The group, which has advocated radical feminism for decades, has fought back, framing the reform as a case of a patriarchal Vatican seeking to exercise control over women.

“The question is, ‘Can you be Catholic and have a questioning mind?’ That’s what we’re asking,” Sister Pat Farrell, LCWR’s president, told National Public Radio in July. “This mandate … puts us in a position of being under the control of certain bishops, that is not a dialogue. If anything, it appears to be shutting down dialogue.”

“The teaching and interpretation of the faith can’t remain static and really needs to be reformulated, rethought in light of the world we live in,” she added.

In his World Over interview, Cardinal Burke told Arroyo that the issue is simply a question of the sisters remaining faithful to their vows. “Consecrated religious … are bound to the Vicar of Christ by a very significant bond because they have professed … to follow Christ in an exemplary way and so to be a source of strength and inspiration for the whole People of God,” he explained.

“The question now is for conversion to the true nature of religious life and to accept gratefully and humbly what the Holy Father is asking through his representatives and to reform the organization,” he added.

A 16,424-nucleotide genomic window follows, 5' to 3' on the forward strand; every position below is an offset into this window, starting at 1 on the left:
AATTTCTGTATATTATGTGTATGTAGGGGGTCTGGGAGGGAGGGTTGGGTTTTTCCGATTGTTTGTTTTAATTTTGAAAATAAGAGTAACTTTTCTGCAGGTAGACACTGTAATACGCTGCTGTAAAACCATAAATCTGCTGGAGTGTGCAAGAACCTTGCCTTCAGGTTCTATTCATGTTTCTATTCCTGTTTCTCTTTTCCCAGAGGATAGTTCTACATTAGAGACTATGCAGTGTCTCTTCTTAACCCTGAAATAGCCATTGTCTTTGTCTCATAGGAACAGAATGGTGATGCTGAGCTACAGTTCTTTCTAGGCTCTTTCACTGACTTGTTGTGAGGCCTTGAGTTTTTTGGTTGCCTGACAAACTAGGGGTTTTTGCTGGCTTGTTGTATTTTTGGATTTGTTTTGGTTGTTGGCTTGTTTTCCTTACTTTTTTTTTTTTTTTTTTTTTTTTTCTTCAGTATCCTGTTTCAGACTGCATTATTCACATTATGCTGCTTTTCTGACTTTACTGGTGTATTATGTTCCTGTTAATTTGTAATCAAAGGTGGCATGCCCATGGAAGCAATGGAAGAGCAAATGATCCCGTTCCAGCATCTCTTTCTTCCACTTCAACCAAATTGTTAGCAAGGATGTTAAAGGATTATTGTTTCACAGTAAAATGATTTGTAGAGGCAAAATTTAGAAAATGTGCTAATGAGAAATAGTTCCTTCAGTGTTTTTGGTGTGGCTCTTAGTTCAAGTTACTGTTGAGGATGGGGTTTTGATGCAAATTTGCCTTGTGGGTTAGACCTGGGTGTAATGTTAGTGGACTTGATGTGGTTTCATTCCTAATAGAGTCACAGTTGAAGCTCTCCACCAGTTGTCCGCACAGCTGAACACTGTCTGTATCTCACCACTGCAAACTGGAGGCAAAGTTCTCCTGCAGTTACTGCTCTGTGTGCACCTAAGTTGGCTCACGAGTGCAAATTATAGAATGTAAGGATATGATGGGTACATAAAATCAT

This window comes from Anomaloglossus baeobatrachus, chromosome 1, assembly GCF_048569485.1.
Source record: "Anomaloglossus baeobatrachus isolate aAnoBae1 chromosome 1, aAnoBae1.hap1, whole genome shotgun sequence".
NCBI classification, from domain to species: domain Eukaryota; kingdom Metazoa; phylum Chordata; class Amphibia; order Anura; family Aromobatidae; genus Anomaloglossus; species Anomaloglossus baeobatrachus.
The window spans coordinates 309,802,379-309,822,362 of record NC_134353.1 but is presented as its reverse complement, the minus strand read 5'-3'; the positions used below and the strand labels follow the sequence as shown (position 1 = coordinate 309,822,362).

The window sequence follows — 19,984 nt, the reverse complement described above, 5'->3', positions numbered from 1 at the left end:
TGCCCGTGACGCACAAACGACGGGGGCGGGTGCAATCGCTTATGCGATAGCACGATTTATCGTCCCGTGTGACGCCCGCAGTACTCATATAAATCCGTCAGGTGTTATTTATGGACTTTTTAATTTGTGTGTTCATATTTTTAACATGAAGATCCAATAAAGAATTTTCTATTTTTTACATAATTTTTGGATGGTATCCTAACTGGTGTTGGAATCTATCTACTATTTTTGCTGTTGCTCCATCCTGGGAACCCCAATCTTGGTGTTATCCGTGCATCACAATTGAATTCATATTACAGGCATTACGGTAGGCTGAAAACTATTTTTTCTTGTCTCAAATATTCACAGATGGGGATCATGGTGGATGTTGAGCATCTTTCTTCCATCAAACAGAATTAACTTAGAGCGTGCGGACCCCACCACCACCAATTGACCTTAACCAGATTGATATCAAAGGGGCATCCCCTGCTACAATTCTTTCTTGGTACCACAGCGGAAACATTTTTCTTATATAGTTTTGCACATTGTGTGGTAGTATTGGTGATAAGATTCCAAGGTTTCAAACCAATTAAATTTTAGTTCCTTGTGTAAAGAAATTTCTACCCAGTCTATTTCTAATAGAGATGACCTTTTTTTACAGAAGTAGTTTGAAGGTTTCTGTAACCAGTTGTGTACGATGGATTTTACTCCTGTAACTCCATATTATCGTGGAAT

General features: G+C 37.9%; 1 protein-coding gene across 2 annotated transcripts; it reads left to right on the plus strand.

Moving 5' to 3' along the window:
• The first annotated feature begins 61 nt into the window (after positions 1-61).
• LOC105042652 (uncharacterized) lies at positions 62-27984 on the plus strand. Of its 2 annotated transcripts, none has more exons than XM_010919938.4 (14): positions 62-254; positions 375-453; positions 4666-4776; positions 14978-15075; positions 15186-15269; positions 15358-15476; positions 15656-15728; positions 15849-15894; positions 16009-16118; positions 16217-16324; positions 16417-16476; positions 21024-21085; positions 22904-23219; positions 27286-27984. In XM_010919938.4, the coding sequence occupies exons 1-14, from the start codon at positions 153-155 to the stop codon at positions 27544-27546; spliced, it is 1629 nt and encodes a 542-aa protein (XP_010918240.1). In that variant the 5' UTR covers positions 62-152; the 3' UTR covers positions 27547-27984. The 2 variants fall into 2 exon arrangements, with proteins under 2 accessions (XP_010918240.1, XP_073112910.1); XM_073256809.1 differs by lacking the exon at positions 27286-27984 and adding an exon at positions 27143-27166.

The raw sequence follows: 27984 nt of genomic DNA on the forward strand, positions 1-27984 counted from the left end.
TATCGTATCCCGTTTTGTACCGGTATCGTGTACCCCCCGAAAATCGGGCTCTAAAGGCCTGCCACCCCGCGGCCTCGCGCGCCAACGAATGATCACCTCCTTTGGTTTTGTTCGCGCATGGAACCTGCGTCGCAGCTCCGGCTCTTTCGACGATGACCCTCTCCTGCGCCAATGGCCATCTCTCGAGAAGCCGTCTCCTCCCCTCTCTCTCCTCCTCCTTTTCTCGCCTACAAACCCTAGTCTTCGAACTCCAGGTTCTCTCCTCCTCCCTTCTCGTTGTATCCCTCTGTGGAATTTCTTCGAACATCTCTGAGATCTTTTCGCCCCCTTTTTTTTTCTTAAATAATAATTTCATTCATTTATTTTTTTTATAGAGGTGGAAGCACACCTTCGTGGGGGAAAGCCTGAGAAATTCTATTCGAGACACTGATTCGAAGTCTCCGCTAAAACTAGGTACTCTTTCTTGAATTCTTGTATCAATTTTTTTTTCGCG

The prelate also noted that few people realize the Holy See actually founded the LCWR, in 1956. So, he asked, “Why should it not have a right to say ‘look this organization is no longer fulfilling the mission for which we founded it’?”


Government Funded Blogger said...


The question is, ‘Can you be Catholic and have a questioning mind?’

That question is just as valid in the Protestant religion.

A very thoughtful post my friend as I am in the midst of struggling about the doctrines of my church.

ViewPoint2010 said...


I don’t have difficulty with the fundamental doctrines – incarnation, death, resurrection – my belief is solid.

My difficulty is with the jackasses (to quote Oscar Leroy) who appear to be in charge of the RCC. It’s a group of old men who are so determined to maintain the status quo that they will go to any length to keep their positions secure. Burke, the fellow quoted in the story, is a classic jackass. Previously Archbishop of St. Louis, he was so traditional that he wanted to pull everything back to pre-Vatican 2 days, obviously something that endeared him to Joe Ratzinger, the present Pope. They both share a fondness for Latin, a dead language, incomprehensible to 99.9999999% of the earth’s population.